Fig. 2
figure2

Neighbor-joining phylogenetic tree of SWEET proteins from litchi and other plant species. The roman numbers (I-IV) labeled with various colors indicate different clades. LcSWEETs are indicated by yellow star. The amino acid sequences and their accession numbers used to generate this phylogenetic tree are listed in Additional file 3: Table S1

Gene structure and conserved motif analysis of LcSWEETs

The exon-intron structures and conserved motifs were examined to gain more insight into the characteristic of LcSWEET genes. As shown in Fig. 3, most LcSWEET genes contained six exons, except LcSWEET6 and LcSWEET9b containing five exons. Moreover, LcSWEET genes in the same Clade share similar gene structures in terms of exons location and introns length, although the introns length of LcSWEET members in Clade II and Clade IV were longer.

Fig. 3
figure3

Phylogenetic relationship, gene structure and conserved motif analysis of LcSWEET genes. a The neighbor-joining phylogenetic tree was constructed with MEGA7 using amino acid sequences of LcSWEETs, and the bootstrap test replicate was set as 1000 times. b The motif composition of LcSWEET proteins. Five motifs were displayed in different colored rectangles. c Exon-intron structure of 16 LcSWEET genes. Yellow roundrectangles represent exons and black lines with same length represent introns. Blue roundrectangles indicate the UTR region. d The amino acid sequences of 8 motifs of LcSWEET proteins were showed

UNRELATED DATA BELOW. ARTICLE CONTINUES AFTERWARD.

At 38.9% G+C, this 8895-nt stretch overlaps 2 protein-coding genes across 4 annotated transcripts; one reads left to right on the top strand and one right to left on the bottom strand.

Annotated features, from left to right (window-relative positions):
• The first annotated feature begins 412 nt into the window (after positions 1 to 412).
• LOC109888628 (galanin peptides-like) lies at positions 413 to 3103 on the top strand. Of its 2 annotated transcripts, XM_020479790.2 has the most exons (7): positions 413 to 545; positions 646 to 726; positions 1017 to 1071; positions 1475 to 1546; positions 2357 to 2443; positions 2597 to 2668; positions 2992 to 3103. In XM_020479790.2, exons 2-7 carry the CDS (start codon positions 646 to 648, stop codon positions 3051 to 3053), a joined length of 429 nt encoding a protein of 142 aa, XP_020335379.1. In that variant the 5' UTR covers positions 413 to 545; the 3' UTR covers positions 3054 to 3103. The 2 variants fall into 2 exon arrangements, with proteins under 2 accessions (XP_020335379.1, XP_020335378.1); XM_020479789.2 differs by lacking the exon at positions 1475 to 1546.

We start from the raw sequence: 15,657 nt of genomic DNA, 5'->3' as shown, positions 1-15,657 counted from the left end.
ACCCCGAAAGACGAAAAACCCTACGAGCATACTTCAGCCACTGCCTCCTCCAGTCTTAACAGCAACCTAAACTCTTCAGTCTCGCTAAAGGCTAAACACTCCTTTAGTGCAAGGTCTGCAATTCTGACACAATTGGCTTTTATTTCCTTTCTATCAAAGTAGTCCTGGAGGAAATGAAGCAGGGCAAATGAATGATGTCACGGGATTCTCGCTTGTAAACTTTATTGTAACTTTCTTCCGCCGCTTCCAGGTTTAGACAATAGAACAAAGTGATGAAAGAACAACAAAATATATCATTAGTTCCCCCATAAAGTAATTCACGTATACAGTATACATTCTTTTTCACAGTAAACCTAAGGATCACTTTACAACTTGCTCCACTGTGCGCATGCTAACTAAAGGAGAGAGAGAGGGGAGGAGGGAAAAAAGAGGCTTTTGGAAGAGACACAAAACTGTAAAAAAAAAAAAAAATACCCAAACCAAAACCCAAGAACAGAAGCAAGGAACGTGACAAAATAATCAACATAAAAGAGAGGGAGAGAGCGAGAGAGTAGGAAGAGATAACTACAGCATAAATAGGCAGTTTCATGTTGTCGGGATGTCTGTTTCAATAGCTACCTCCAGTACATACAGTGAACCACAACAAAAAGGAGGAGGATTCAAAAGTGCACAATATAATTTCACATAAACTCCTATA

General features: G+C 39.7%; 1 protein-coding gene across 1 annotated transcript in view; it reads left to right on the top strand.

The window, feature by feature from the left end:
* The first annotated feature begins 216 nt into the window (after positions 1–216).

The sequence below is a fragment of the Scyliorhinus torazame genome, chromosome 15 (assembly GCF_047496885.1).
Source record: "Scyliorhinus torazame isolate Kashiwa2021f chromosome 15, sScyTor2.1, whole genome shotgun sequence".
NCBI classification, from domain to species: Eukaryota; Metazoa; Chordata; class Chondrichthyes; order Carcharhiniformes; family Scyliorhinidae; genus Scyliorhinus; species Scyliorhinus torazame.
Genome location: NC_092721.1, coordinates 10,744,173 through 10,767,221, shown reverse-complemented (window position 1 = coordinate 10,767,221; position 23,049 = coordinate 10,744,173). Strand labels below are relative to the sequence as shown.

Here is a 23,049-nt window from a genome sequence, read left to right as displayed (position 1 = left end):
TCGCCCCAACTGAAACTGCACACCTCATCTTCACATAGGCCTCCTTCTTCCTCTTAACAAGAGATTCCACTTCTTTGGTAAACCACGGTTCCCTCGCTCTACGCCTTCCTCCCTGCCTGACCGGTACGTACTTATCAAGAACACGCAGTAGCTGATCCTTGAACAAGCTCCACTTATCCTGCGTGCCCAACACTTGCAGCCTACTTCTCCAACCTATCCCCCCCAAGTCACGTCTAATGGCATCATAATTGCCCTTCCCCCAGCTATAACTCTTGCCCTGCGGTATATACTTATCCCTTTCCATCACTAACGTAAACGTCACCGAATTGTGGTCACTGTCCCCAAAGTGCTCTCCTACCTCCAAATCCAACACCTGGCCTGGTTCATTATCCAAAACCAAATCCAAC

Furthermore, sequence motifs in 16 LcSWEETs were predicted using the MEME program. A total of 8 motifs were identified and named motif 1 to 8 (Fig. 3). Motif 1–5 were detected in all LcSWEET proteins except LcSWEET9a lacking Motif 2. Motif 6 was detected in LcSWEET3a, LcSWEET3b, LcSWEET9a, and LcSWEET9b. Motif 7 was detected in LcSWEET1, LcSWEET10, and LcSWEET15. Motif 8 was only detected in LcSWEET4, LcSWEET8, LcSWEET5 and LcSWEET12. Overall, the conserved motif in the N-terminus of all LcSWEET proteins was similar.

Chromosomal localization and synteny analysis of LcSWEETs

According to the gene loci information, the 16 LcSWEET genes were unevenly distributed in 9 chromosomes and the detailed chromosomal locations were shown in the Fig. 4. Most of LcSWEET members were dispersed to different chromosomes. However, there were 4 LcSWEET genes in Chromosome 12. After the synteny analysis of LcSWEETs, there was one pairs of segmental duplicated events (Fig. 5). LcSWEET4 and LcSWEET5 may be generated by fragment duplication. LcSWEET3a/3b, LcSWEET9a/9b and LcSEET10/12 were clustered into 3 tandem duplication events with BLASTP and MCScanX methods. Based on the above results, some LcSWEET genes were probability generated by gene segmental or tandem duplication.